“I think in all of the work there might be this initial misconception that I’m trying to be funny,” the artist Amie Cunat said, while sitting in her multi-room installation at Victori+Mo in Bushwick, Brooklyn. “I am interested in those responses, but when you sit with it for a while, the work always sort of leans into something that’s a bit darker.”
Indeed, Cunat’s exhibition, “Meetinghouse,” is an ostensibly buoyant presentation of three brightly painted spaces housing furniture made mostly out of just paper or cardboard. But these vibrant rooms—a neon yellow foyer, a large space in various shades of blue, and a secret, closet-like area—along with the whimsical items that fill them, grapple with American history, focusing on the legacy of the Shakers, the nearly-extinct Christian sect famous for its celibacy, pacifism, peaceful protest, communalism, and highly functional craftsmanship, which Cunat recasts in a Pop register.
The installation features candle sticks, a stove (complete with piping and a working door), Shaker boxes, a rocking chair, a broom, and a rug, among other objects, and the spaces include architectural details like beams, baseboards, and wainscoting that are delineated by color, lending a sense of realism to the otherwise otherworldly rooms. Throughout conceiving the show, Cunat consulted books about the textiles and furniture making of the Shakers, whose name comes from the frenetic dancing they performed in some worship sessions. (That dancing figured prominently in the 1983–84 Dan Graham classic Rock My Religion.)
By centering the visual traditions of the Shakers, who were remarkably egalitarian and socially progressive for their time, Cunat said, she wanted draw attention to non-violent protests today. However, hers is not a piece about nostalgia. The artist talked at length about the “futility” of idealizing and attempting to resurrect America’s past, and her use of paper could be an indicator of the flimsy nature of such thinking.
Moreover, Cunat has transformed the typically tranquil Shaker aesthetic into jarring tones in her show, which runs through May 27. The acidic, yellow entryway is almost painfully bright, though the cool blue hues of the next room provide a welcome relief for the eyes. “I really love how your body has to sort of physically react to those experiences,” the artist said.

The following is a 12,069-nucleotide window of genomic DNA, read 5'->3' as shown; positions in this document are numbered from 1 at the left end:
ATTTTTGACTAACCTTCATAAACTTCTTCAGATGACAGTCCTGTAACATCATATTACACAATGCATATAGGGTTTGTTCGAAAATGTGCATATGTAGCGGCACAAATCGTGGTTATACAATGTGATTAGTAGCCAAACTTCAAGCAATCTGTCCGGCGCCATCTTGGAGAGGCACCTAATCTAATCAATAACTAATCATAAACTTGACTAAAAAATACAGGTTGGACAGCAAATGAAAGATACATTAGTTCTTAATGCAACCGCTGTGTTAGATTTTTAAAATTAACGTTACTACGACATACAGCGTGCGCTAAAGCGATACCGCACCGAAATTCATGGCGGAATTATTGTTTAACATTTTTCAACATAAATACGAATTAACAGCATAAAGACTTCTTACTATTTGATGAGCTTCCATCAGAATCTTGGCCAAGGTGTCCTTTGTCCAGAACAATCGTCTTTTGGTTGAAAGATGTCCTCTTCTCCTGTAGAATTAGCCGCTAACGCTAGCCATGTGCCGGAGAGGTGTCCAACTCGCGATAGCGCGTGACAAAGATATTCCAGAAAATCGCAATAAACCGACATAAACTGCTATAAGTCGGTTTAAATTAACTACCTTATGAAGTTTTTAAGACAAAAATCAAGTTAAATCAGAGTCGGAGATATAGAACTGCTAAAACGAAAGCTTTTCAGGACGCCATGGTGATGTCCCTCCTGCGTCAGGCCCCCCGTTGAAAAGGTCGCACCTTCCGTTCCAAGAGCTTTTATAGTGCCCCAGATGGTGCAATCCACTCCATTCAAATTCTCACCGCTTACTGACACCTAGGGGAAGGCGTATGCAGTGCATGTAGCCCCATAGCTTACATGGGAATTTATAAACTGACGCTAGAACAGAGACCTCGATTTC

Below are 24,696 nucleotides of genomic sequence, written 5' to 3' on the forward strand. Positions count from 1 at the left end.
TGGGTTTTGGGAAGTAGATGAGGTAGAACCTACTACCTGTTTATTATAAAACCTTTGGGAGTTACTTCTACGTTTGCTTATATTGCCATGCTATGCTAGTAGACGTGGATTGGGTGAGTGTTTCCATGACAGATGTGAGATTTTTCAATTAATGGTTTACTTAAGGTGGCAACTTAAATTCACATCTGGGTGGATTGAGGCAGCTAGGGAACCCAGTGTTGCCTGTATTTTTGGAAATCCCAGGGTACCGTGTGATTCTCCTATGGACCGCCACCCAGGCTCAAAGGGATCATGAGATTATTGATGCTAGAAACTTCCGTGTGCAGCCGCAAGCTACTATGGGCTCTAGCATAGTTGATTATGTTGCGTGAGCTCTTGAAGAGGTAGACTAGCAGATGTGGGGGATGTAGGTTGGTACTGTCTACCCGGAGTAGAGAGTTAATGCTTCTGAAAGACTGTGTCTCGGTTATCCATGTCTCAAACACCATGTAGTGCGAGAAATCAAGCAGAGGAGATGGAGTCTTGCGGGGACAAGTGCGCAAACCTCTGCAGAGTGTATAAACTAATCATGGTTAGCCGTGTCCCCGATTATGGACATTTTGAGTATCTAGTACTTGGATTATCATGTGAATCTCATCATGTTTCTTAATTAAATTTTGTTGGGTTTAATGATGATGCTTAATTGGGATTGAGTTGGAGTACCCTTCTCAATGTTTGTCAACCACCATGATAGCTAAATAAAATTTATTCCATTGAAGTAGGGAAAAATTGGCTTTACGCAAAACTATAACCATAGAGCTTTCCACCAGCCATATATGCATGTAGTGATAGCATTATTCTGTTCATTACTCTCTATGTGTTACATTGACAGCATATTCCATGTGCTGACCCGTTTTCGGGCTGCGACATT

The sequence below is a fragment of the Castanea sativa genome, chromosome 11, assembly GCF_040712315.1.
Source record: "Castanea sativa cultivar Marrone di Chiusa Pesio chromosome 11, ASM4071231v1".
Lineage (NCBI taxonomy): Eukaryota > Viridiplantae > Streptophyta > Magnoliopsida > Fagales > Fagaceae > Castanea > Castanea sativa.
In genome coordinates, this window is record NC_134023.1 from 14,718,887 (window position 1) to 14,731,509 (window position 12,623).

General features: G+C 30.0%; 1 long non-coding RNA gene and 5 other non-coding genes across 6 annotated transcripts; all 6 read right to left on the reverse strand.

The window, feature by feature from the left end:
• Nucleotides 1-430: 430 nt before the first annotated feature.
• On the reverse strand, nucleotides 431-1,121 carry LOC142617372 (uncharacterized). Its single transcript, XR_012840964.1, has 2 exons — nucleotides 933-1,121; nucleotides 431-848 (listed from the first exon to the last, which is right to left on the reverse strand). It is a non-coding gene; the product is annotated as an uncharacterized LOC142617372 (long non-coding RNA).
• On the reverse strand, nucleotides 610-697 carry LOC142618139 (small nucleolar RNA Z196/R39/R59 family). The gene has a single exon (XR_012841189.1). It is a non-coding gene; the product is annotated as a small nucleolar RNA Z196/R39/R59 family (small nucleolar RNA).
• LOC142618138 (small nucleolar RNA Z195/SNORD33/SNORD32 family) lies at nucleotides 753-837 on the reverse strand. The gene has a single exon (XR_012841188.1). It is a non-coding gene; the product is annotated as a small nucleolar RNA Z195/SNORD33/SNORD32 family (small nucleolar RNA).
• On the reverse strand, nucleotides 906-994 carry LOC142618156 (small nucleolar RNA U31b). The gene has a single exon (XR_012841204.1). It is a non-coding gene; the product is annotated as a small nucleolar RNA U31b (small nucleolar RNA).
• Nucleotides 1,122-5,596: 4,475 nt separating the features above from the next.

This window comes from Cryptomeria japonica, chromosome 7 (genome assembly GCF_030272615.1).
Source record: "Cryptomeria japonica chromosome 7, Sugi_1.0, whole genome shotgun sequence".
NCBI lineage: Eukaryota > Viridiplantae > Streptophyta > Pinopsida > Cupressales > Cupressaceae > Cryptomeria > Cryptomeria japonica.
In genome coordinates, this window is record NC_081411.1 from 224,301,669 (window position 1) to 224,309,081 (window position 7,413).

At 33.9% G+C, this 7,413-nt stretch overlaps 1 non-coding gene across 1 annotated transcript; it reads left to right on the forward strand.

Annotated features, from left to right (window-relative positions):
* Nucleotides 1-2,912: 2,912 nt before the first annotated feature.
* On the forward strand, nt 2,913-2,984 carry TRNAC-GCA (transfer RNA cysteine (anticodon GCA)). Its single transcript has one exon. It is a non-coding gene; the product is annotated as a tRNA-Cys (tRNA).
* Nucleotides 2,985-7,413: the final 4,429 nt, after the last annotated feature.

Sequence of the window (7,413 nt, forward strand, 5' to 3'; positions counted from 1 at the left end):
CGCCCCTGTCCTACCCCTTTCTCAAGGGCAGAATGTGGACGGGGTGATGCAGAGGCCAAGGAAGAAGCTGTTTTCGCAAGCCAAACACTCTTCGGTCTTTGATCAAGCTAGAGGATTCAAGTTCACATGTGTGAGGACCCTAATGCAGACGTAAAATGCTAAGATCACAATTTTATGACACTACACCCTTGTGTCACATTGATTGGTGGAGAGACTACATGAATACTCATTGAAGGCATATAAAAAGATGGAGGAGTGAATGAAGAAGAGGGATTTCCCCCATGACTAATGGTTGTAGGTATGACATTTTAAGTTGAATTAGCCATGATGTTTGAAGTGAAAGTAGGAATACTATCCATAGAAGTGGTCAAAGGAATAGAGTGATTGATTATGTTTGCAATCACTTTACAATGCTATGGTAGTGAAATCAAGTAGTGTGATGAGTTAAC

The artist’s interest in the Shakers originated from a 2016 visit to the Hancock Shaker Village in Massachusetts, which was founded in 1783 and remained active through 1960. There, she was struck by the peg rail system, an architectural feature that circumnavigates every room in a Shaker dwelling. The peg rails hold items like chairs, candles, or clothing—the only decoration, so to speak, in Shaker spaces—and Cunat connected the system’s appearance and purpose to the regimented mode of hanging paintings in galleries. “All of the activity occurs on this kind of invisible line as such,” she said, speaking of both Shaker design and contemporary gallery strictures. “Nothing is cavalier, nothing is casually hung. It’s all planned.”
As for the current state of the Shakers, who had their heyday in the mid-19th century and have dwindled almost to the point of nonexistence, Cunat said, “I think that it is really sad and sort of tragic that, in their stubborn ideology of celibacy, they’ve basically marked their own grave.” (In 2017, Sister Frances Carr, one of three remaining Shakers, died at age 89 at the Sabbathday Lake Shaker Village in Maine.)
Cunat continued, “You can be so passionate and so committed to something that you’re not necessarily killing yourself but prematurely ending something that could have lasted longer.”